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Japanese Encephalitis

Published: 6th Jul, 2019

Union Minister of Health and Family Welfare have dispatched a central team to review the Japanese Encephalitis (JE) as 21 people have died recently due to its outbreak in Assam.


Union Minister of Health and Family Welfare have dispatched a central team to review the Japanese Encephalitis (JE) as 21 people have died recently due to its outbreak in Assam.


Japanese Encephalitis

  • Japanese encephalitis (JE) is one of the most common encephalitides worldwide. The disease is caused by a mosquito-borne flavivirus and is found across south and east areas of Asia. It is a zoonosis – an animal disease that can spread to humans.
  • JE virus is transmitted to humans through the bite of infected Culex mosquitoes, which lay their eggs in irrigated rice paddies and other pools of stagnant water.
  • Pigs and birds serve as amplifying vertebrate hosts. Humans are believed to be dead-end hosts. The disease outbreak usually occurs during the rainy season.
  • Case-fatality rate in severe clinical cases is estimated to be 20–30%, with young children (< 10 years) having a greater risk of severe disease and death.

Spread in India

  • When the first case was reported in 1955, the disease was restricted to south India. The disease, then spread to the north India in 1978 from where extensive and recurrent outbreaks of JE have been reported ever since.
  • In India, while 24 states are endemic for JE, Uttar Pradesh contributed more than 75% of cases during the recent past. Over the years, the seasonal trend has changed and the epidemic peak of the disease has advanced by one month.


  • Currently, three WHO-prequalified JE vaccines are available, all of which are safe and effective. WHO recommends use of JE vaccines in all countries where JE is recognized as a public health priority.
  • India has also launched its first indigenously produced anti- Japanese encephalitis (JE) vaccineJENVAC.
  • All 27 districts of Assam have been covered under JE vaccination campaign (for 1-15 yrs.) followed by Routine Immunization as part of Immunization Programme.

Relation between Acute Encephalitis Syndrome (AES) and Japanese Encephalitis (JE)

  • Flaviviridae is a family of viruses belonging to Flavivirus Genus. Japanese encephalitis (JE) virus is one of the member of Flaviviridae.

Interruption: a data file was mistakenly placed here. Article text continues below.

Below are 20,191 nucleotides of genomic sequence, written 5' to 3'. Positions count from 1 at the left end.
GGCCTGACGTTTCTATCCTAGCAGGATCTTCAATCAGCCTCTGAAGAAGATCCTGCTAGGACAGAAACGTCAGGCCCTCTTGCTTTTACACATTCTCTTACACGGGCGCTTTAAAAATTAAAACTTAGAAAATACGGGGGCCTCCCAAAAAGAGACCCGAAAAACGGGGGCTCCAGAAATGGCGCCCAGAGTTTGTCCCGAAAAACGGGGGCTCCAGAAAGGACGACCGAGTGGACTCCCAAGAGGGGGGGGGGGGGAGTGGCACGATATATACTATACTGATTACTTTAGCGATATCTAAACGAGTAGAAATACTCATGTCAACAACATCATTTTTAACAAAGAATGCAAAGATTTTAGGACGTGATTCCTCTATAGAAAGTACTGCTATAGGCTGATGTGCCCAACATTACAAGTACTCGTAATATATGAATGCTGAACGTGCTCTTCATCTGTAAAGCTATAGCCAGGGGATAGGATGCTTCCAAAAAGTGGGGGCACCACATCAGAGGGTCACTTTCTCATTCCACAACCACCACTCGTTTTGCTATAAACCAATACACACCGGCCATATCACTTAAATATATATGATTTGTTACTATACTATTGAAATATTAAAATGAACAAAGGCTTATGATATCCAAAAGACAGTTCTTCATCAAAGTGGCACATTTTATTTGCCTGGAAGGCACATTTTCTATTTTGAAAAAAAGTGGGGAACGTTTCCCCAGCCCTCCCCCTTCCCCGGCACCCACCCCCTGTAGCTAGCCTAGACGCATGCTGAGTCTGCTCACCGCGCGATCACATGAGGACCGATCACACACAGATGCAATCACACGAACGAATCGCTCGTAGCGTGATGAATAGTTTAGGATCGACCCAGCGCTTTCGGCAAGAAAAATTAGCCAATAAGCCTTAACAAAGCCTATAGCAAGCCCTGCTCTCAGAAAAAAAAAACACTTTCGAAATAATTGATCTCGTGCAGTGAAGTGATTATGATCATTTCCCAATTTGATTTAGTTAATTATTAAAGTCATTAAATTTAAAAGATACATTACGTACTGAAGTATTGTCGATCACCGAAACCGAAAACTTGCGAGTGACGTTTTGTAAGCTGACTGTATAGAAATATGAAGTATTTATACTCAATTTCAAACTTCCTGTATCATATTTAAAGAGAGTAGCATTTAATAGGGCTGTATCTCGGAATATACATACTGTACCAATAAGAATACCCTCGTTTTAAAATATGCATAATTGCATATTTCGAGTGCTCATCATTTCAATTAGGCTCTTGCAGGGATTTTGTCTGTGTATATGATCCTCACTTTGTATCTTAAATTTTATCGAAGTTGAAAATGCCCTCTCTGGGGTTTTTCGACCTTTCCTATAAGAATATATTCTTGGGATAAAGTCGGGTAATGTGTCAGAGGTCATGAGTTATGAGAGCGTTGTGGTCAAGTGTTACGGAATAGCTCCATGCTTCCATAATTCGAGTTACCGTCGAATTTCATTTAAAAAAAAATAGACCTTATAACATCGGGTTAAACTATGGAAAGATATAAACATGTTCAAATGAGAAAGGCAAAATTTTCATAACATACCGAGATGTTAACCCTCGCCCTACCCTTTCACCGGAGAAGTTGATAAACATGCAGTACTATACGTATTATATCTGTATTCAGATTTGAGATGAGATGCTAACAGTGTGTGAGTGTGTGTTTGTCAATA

• Japanese encephalitis (JE) virus causes Japanese Encephalitis Disease and it is also the most common cause of Acute Encephalitis Syndrom in India.

 National Vector Borne Diseases Control Programme

  • The National Vector Borne Disease Control Programme (NVBDCP) is a comprehensive programme for prevention and control of vector borne diseases namely Malaria, Filaria, Kala-azar, Japanese Encephalitis (JE), Dengue and Chikungunya which is covered under the overall umbrella of NRHM.
  • Directorate of National Vector Borne Disease Control Programme (NVBDCP) is the central nodal agency for the prevention and control of vector borne diseases.

 National Programme for Prevention and Control of Japanese Encephalitis   (JE)/ Acute Encephalitis Syndrome

 The goal of the programme is to reduce morbidity, mortality, and disability in   children due to JE/AES. The major objectives of the programme are as follows:

  • To strengthen and expand JE vaccination in affected districts;
  • To strengthen surveillance, vector control, case management and timely referral of serious and complicated cases;
  • To increase access to safe drinking water and proper sanitation facilities to the target population in affected rural and urban areas;
  • To estimate disability burden due to JE/AES, and to provide for adequate facilities for physical, medical, neurological and social rehabilitation;
  • To improve nutritional status of children at risk of JE/AES;
  •  To carry out intensified IEC/BCC activities regarding JE/AES.

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